This strange 'Frankenstein with scales' or 'poefish', named after Frankenstein's creator Edgar Alan Poe, has been created for factory-farming in tanks on land. It opens the floodgates to many other edible farmed animal species including chicken, pigs, cows and other fish species now waiting in the genetic engineering pipeline.
Remarkably, the US Food and Drug Administration will not require additional labeling to identify this culinary aberration when it appears in our shops, which it surely will when land-based fishmeat manufacturers and their supermarket outlets latch on to the economics of shorter production cycles and reduced feed costs for 'poefish' production. This fishmeat is produced in "facilities that resemble warehouses, eliminating any interactions between the farmed fish and the external environment", to quote the website of Aquabounty Technologies.  
Believe it or not, as far as the FDA are concerned, this 'poefish' is classed as a drug, not a fish, "because the recombinant DNA construct introduced into the animal meets the definition of a drug." But, because this 'poefish' is allegedly nutritionally equivalent to conventionally farm-raised Atlantic salmon, it doesn't need to be labeled either as a drug or as a genetically engineered product.  So presumably it will just be labeled as 'farm-raised'

 Photo: Kruger Kaldnes RAS and Veolia Water Technologies 

Which brings me at last to my blog:
 Diet, Nutrition, Farmed Salmon and Cancer. 
Wild salmon absorb carotenoid from eating pink krill, giving the salmon's  otherwise grey meat its distinctively appealing pink colour. Farmed salmon get no krill in their cage pens so are fed canthaxanthin, a chemical pigment manufactured by pharmaceutical giant Hoffman-La Roche.
The European Commission scientific committee on animal nutrition issued a warning about the pigment and urged the industry to find an alternative. But the British Food Standards Agency took the position that normal consumption of farmed salmon poses no health risk and has not banned the pigment from animal feed. Cancer can strike some years after the seeds have been sown however, so one wonders whether the FSA took this incubation time factor into account.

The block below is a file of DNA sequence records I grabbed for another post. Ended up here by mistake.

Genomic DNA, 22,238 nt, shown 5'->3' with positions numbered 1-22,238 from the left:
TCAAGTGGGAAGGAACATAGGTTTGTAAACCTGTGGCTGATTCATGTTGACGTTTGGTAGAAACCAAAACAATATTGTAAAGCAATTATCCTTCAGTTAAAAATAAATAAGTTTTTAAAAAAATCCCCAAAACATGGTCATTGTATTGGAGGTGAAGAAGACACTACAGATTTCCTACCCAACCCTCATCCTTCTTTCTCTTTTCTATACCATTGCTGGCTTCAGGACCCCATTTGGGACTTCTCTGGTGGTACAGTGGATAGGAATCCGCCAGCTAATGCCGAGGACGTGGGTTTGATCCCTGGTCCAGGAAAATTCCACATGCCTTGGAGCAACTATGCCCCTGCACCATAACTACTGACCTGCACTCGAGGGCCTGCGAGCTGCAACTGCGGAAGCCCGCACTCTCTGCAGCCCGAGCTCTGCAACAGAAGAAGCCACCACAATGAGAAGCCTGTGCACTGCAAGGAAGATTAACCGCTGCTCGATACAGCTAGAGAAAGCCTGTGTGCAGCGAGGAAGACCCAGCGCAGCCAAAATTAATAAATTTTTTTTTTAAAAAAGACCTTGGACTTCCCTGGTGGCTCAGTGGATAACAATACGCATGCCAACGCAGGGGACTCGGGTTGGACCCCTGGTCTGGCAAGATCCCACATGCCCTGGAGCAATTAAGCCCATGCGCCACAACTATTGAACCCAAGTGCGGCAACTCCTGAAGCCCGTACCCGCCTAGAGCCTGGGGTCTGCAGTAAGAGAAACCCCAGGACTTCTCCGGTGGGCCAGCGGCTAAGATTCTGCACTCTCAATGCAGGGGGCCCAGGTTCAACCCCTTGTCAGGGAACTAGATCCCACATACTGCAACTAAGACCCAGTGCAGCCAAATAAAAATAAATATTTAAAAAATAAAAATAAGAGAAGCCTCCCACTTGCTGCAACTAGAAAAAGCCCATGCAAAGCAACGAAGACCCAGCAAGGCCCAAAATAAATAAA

Scientists are far more concerned however with studies that show that farmed salmon accumulate significantly more cancer-causing PCBs and toxic dioxins than wild salmon thanks to their pellet feed cocktail, which contains higher concentrations of fish oil than wild salmon normally consume. Man-made contaminants, PCBs, dioxins  and insecticides make their way into the ocean and are absorbed by marine life. These pollutants accumulate in fat that is distilled into the concentrated fish oil extracted from sardines, anchovies and other ground-up fish to form the pellets fed to the farmed fish.  It takes 4.5 kilo of wild fish to produce 1 kilo of fishmeal pellets fed to a farmed salmon.  
                                                         Photo: Picjumbo

Thanks to their concentrated fishmeal, farmed salmon are far fattier than their wild cousins, but they contain less of the beneficial omega-3 fatty acids. They also ingest a cocktail of chemicals  antibiotics, pesticides, and other carcinogenic chemicals.  Pesticides like teflubenzuron are given to the farmed salmon in their sea cages to combat the sea lice which infest their overcrowded pens, (up to 90,000 fish in an area just 100ft by 100 ft is not unknown. The mess they make leaches out into the sea to create a major industrial seaboard pollutant that seriously impacts both on local wild sea life and migrating salmon; a vicious circle. 
A residue of the toxic cocktail ingested by the caged fish remains in the plastic shrink-wrapped farmed salmon steak which you buy in your supermarket.  It will not be long before it is a genetically engineered faux-pink 'poefish' on your plate, masquerading as farmed, or even wild, salmon. Unless, that is, you buy certified 'wild caught' salmon when it is in season, and has survived the sea louse pollution from fish farms in its migration from and return to its spawning river. 
Further Reading 
AquaCounty Technologies   Modern Genetics and Aquaculture
Los Angeles Times  Fish farms become Feedlots of the Sea.
About.com  What's Wrong with Fish Farms?
Mercola.com   FDA Approves Genetically Engineered Salmon
ABC News  Frankenfish. GMO Salmon declared safe to eat
Wikipedia    Sea lice which parasitize salmon farms and interact with wild fish.